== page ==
What Is a Self-Canceling Installment Note (SCIN)?
Form of Installment Debt
A self-canceling installment note (SCIN) is a form of installment debt. When you use a SCIN to finance the sale of your business interest, the buyer promises to make payments of portions of the sale price to you (the installments) for a specified period of time. If you die before receiving all of your payments, the note is automatically canceled. Unlike an "ordinary" installment agreement, your estate cannot collect any balance due to you from the buyer. Self-canceling installment notes are also known as death-terminating installment sales.
Tip: You should include the cancellation terms in both the debt instrument and your sales contract to avoid any potential future problems.
Combines Features of Private Annuity and Installment Sale
The SCIN combines features of the private annuity and "ordinary" installment sale financing methods. Like a private annuity, the SCIN payments stop at the death of the seller. The SCIN has some of the tax advantages found with an installment sale.
Features and Requirements of a SCIN
Seller Must Receive a Risk Premium
The buyer must pay a risk premium to the seller. This is in consideration for the cancellation of the note at the seller's death and compensates the seller for the risk of not receiving the full price. The risk premium can be in the form of an increase in the sale price over the fair market value (called a SCIN-PRIN), or an increase in the interest rate over the standard applicable federal rate (AFR) (called a SCIN-INT), or even a combination of the two. The base interest rate used must equal or exceed the lowest appropriate term applicable federal rate (AFR) with semiannual compounding for the month (or prior two months) in which the transaction occurs. There are different AFR rules for short-term, mid-term, and long-term notes, so the AFR rate used will depend on the term of the note.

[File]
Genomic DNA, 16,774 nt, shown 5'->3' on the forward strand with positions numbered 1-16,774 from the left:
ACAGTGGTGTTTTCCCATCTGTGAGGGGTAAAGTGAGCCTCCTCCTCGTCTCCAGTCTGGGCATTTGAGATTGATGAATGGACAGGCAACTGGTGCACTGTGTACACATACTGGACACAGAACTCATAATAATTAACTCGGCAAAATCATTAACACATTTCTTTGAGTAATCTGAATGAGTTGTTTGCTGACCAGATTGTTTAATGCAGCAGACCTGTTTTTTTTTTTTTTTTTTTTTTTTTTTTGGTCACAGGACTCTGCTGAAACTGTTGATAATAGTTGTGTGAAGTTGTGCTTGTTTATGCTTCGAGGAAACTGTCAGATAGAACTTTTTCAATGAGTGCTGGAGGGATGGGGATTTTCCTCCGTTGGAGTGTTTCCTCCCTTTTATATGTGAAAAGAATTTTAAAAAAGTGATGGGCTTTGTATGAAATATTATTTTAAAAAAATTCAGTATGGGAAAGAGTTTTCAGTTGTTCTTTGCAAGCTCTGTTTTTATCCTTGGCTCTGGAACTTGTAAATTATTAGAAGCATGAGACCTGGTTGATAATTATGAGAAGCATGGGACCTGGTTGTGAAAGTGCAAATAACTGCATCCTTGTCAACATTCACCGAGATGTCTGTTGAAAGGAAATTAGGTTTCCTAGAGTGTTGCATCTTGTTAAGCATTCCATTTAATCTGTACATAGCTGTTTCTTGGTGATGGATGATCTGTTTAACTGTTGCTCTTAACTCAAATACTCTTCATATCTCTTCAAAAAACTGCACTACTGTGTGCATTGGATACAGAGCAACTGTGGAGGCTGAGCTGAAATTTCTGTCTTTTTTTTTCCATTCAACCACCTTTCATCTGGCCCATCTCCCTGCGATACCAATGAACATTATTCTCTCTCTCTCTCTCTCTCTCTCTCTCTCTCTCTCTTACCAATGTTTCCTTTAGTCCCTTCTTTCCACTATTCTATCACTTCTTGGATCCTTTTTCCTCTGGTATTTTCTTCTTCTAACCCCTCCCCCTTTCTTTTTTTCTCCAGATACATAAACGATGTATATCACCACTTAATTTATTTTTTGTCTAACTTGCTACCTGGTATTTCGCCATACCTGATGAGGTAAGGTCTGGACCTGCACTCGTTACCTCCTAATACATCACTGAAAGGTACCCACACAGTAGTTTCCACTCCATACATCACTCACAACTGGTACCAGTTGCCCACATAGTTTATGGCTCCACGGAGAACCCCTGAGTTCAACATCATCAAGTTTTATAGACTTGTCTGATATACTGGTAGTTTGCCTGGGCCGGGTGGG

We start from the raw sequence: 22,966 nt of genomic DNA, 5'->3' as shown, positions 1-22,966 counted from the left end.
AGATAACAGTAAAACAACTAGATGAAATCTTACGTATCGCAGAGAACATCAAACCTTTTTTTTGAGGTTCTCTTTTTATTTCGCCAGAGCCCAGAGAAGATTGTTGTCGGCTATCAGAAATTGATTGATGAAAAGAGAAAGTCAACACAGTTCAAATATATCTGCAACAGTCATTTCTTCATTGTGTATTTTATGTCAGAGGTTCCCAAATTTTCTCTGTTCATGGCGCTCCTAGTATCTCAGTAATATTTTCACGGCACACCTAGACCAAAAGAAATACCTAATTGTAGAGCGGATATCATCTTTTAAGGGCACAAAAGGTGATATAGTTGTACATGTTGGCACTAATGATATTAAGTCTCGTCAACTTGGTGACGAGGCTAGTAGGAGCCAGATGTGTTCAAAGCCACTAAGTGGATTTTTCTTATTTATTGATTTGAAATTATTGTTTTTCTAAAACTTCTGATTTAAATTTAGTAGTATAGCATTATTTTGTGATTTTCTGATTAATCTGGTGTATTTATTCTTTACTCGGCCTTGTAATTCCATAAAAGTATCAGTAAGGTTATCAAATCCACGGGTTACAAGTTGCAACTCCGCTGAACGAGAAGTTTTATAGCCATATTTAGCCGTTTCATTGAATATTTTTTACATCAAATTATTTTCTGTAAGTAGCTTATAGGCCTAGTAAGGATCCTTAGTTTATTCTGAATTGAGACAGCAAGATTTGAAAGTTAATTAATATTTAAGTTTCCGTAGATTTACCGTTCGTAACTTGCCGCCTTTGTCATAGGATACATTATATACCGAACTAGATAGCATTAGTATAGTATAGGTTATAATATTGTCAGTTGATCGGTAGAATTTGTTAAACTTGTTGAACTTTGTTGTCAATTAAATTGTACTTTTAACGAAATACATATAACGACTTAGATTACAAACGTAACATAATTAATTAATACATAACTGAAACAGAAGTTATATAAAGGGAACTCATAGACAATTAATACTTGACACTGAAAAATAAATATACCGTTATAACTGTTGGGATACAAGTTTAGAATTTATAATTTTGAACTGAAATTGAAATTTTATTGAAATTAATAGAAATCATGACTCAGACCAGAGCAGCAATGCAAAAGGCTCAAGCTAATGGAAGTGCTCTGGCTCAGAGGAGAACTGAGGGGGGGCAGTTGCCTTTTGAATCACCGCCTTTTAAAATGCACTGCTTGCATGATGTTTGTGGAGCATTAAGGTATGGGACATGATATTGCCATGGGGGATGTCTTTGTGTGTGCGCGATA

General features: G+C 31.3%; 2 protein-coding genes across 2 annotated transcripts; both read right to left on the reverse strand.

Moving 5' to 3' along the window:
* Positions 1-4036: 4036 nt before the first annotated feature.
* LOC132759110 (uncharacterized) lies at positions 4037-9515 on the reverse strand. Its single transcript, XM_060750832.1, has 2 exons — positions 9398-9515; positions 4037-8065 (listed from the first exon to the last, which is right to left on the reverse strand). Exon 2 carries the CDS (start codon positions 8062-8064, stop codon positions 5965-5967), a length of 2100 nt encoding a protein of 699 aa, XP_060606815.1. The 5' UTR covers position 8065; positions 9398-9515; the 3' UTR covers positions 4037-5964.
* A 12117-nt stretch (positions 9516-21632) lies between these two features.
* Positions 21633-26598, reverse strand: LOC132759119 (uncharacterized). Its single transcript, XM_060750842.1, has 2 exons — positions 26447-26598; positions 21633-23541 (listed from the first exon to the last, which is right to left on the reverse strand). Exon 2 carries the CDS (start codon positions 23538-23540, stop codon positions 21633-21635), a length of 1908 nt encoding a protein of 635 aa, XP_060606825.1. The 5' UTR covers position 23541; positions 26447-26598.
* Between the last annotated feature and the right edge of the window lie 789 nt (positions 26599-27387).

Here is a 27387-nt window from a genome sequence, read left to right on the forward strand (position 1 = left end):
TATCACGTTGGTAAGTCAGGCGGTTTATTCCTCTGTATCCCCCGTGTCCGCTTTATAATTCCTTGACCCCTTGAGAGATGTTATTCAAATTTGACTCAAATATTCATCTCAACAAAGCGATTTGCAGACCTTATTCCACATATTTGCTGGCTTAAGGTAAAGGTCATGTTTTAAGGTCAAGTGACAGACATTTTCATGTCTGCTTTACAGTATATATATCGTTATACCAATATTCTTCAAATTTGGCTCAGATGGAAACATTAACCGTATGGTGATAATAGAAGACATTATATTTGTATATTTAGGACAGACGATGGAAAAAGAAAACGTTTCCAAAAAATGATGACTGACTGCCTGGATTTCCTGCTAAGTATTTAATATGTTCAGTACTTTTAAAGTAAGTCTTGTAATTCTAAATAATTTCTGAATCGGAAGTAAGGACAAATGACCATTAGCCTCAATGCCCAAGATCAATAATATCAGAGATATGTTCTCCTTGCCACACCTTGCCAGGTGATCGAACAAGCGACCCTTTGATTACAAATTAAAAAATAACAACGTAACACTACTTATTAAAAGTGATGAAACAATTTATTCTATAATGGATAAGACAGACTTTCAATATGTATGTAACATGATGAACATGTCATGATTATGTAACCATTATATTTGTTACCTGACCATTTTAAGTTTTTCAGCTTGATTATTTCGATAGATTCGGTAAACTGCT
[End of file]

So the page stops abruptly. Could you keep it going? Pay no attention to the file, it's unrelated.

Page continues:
Example(s): You sell your business in June and finance the transaction with a SCIN for a term of six years. You refer to the applicable federal rate (AFR) table and find the following midterm rates:
Example(s): Under the rules for installment sales (which apply to SCINs), the appropriate minimum allowable interest rate is 6.44 percent. If you are using an interest risk premium (as opposed to using a higher sale price), you should increase your base rate of 6.44 percent (based on the AFR) by the risk premium rate.
Tip: Document your risk premium calculations and base sale price or interest rate in the note evidencing the installment debt.
Tip: The AFR changes monthly and is published by the IRS. The rates can be found in many widely available financial publications, including The Wall Street Journal.
Tip: There are other very specific rules concerning interest rates that apply to family transfers of land. Please consult additional resources.
Risk Premium Tied to Fair Market Value or Market Interest Rate
Risk premium is measured relative to the fair market value (FMV) of the property or the market rate of interest. A professional appraisal should be conducted to establish the FMV of your business interest. As part of your debt instrument, include the base rate and premium calculation for any interest rate premium you are using for your SCIN.
Tip: Consult a professional tax advisor for assistance with risk premium calculations.
Note May Be Secured Without Affecting Taxation
Like an installment sale, a SCIN may be secured by a note or collateral. If the buyer stops making payments before the terms of the note are fulfilled, you can take title to the collateral. This benefit is not available with a private annuity.
Example(s): You sell your business to your brother-in-law, Bob, and finance the sale with a SCIN secured by a building he owns. Under the terms of the SCIN, Bob agrees to pay you in installments until either the entire price is paid (roughly six years in your particular transaction) or you die, whichever occurs first. Three years into the payment agreement, Bob skips town and stops paying you. Under the terms of the agreement, you may take action to foreclose on the building used as collateral.
Caution: You may want to avoid using assets or shares of the business itself as collateral. The IRS may conclude that you have retained control of your interest, and there could be adverse tax consequences as a result.